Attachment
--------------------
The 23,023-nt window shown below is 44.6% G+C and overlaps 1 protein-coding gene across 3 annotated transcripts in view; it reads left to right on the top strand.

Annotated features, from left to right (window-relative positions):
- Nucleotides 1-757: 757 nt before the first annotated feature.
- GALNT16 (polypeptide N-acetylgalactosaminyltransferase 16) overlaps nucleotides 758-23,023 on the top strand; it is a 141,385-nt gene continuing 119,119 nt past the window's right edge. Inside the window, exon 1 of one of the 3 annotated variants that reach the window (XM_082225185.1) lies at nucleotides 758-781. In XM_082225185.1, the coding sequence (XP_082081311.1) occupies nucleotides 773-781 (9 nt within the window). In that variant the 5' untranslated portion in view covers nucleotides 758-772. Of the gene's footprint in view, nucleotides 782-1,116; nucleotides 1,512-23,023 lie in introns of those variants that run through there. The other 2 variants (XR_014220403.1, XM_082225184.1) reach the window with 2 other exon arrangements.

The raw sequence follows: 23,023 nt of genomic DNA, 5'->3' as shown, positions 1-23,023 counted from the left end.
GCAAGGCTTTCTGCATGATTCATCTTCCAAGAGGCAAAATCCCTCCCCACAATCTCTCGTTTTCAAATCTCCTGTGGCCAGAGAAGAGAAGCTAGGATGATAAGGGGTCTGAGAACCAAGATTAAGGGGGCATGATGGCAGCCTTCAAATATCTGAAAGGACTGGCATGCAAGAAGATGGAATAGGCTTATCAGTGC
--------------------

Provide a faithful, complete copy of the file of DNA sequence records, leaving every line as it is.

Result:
The 23,023-nt window shown below is 44.6% G+C and overlaps 1 protein-coding gene across 3 annotated transcripts in view; it reads left to right on the top strand.

Annotated features, from left to right (window-relative positions):
- Nucleotides 1-757: 757 nt before the first annotated feature.
- GALNT16 (polypeptide N-acetylgalactosaminyltransferase 16) overlaps nucleotides 758-23,023 on the top strand; it is a 141,385-nt gene continuing 119,119 nt past the window's right edge. Inside the window, exon 1 of one of the 3 annotated variants that reach the window (XM_082225185.1) lies at nucleotides 758-781. In XM_082225185.1, the coding sequence (XP_082081311.1) occupies nucleotides 773-781 (9 nt within the window). In that variant the 5' untranslated portion in view covers nucleotides 758-772. Of the gene's footprint in view, nucleotides 782-1,116; nucleotides 1,512-23,023 lie in introns of those variants that run through there. The other 2 variants (XR_014220403.1, XM_082225184.1) reach the window with 2 other exon arrangements.

The raw sequence follows: 23,023 nt of genomic DNA, 5'->3' as shown, positions 1-23,023 counted from the left end.
GCAAGGCTTTCTGCATGATTCATCTTCCAAGAGGCAAAATCCCTCCCCACAATCTCTCGTTTTCAAATCTCCTGTGGCCAGAGAAGAGAAGCTAGGATGATAAGGGGTCTGAGAACCAAGATTAAGGGGGCATGATGGCAGCCTTCAAATATCTGAAAGGACTGGCATGCAAGAAGATGGAATAGGCTTATCAGTGC